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NEW YORK (MainStreet) -- When tremors from an earthquake in Virginia were felt by Americans along the East Coast on Tuesday, many may have wanted to leave their office buildings and hightail it back home.

But could jetting out of work early, even when you think your personal safety is in jeopardy, ultimately have repercussions?

According to Baldwin Lee, an employment partner at California law firm Allen Matkins, there is no federal law that specifically addresses whether or not you can just up and leave work if you think a disaster is impending.

"Typically, a situation like that would be covered either by a specific agreement the employee has with a union or their employer," Lee says.

In the absence of such an agreement, most likely spelled out in either your contract or an employee handbook, whether or not a termination resulting from an employee walking out for safety reasons would be deemed wrongful in court would largely depend on the circumstances and the overall reasonability of the request.

Fortunately - or unfortunately, depending on how you look at things, Lee explains that there is not a lot of case history involving situations like this, as employers are generally amenable to working with nervous employees when a situation like a small earthquake or an impending hurricane, surfaces.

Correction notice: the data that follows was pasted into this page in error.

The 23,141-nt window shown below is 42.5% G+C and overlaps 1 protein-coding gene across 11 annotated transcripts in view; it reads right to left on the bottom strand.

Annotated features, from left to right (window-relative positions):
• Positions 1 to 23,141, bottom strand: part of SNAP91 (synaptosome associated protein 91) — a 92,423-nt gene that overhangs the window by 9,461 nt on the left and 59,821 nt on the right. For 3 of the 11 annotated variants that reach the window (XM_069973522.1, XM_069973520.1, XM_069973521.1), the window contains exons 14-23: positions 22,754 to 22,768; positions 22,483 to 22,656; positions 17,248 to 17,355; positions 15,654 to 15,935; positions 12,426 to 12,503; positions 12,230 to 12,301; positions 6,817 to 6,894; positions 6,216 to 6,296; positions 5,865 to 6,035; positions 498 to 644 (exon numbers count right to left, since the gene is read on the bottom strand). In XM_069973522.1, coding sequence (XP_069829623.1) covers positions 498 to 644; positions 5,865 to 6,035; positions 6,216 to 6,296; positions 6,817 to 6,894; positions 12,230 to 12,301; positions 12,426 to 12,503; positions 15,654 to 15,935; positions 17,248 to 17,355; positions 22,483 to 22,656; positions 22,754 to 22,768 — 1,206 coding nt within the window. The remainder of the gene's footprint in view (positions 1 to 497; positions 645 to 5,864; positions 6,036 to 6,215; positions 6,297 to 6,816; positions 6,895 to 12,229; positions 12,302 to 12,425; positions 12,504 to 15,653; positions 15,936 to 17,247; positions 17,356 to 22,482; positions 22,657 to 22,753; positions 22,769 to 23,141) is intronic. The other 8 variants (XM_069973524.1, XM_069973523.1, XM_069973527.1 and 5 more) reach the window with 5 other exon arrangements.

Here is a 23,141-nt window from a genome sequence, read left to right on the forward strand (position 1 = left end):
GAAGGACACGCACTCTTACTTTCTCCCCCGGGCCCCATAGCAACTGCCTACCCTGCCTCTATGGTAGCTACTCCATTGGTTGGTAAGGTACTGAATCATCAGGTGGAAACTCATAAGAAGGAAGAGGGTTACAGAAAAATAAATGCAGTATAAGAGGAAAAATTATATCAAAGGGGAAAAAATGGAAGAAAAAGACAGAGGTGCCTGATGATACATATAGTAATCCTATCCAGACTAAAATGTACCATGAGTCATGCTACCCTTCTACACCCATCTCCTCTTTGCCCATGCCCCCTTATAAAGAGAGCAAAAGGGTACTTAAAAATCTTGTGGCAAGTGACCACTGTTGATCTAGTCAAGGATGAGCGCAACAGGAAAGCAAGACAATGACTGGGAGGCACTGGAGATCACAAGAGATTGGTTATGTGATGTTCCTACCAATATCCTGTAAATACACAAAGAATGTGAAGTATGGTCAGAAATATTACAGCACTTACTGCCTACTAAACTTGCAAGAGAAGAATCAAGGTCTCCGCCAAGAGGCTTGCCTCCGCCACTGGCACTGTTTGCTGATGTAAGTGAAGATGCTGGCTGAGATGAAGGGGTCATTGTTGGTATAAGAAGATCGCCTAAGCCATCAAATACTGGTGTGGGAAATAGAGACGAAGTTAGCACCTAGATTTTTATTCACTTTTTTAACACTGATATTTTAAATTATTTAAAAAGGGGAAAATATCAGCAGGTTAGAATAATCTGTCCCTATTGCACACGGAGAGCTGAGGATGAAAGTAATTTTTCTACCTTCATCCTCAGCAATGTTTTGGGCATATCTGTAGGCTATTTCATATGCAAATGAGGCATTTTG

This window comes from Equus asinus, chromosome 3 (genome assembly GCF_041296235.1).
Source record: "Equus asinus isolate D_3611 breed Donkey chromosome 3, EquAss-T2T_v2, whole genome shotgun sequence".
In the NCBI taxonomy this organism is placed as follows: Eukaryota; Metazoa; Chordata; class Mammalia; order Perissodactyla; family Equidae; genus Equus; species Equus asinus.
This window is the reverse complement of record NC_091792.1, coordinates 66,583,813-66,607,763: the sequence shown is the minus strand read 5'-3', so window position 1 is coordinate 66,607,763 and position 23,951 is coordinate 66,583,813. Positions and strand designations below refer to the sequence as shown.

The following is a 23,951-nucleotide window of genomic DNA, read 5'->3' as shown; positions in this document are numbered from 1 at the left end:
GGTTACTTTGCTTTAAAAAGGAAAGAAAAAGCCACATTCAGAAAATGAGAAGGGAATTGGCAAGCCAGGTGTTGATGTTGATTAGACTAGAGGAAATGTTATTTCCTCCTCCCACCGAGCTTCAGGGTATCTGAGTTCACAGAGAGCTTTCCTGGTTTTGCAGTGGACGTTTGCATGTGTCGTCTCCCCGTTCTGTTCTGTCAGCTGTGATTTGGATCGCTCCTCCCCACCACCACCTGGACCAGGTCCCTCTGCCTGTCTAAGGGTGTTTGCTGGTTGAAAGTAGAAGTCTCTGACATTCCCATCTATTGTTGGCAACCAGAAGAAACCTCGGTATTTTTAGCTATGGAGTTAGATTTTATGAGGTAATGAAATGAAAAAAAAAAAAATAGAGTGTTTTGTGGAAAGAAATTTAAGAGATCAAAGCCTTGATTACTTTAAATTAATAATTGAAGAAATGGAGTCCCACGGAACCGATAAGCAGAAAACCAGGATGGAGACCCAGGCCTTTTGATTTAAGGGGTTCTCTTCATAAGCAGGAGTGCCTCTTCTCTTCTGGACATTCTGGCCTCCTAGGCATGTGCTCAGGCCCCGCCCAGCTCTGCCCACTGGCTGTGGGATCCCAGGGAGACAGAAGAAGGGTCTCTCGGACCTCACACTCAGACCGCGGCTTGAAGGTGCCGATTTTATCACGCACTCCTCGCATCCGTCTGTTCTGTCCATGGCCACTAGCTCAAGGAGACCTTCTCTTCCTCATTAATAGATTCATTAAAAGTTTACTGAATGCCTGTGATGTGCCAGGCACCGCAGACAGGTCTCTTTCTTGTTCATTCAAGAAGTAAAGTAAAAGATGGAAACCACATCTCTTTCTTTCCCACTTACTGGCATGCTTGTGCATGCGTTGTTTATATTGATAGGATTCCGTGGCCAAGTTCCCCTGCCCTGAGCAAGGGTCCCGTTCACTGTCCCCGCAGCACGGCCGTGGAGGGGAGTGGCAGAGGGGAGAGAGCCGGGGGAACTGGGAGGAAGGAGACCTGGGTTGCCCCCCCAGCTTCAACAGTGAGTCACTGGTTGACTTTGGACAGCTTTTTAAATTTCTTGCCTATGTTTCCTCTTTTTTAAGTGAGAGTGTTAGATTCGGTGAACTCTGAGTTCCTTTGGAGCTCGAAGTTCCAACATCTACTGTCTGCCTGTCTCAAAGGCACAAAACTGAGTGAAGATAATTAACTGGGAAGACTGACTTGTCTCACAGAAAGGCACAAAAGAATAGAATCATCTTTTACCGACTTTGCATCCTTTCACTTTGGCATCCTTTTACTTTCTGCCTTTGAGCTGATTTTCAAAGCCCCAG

Typically, Lee says, these agreements involve the application of accrued paid vacation time, such as an unplanned sick day or personal day, if the employee expresses a need to leave the office. Whether or not the employee is paid for the time off, however, will be determined by whether or not the employee is on salary or exempt from overtime. Hourly or unsalaried employees generally would not be paid for a sick day.

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He suggests that if you find yourself in such a situation you should consult directly with your employer before vacating the premises.

"The best thing for both the employee and the employer to do is to have as much communication as possible to come up with an appropriate solution as dictated by the situation," Lee says.

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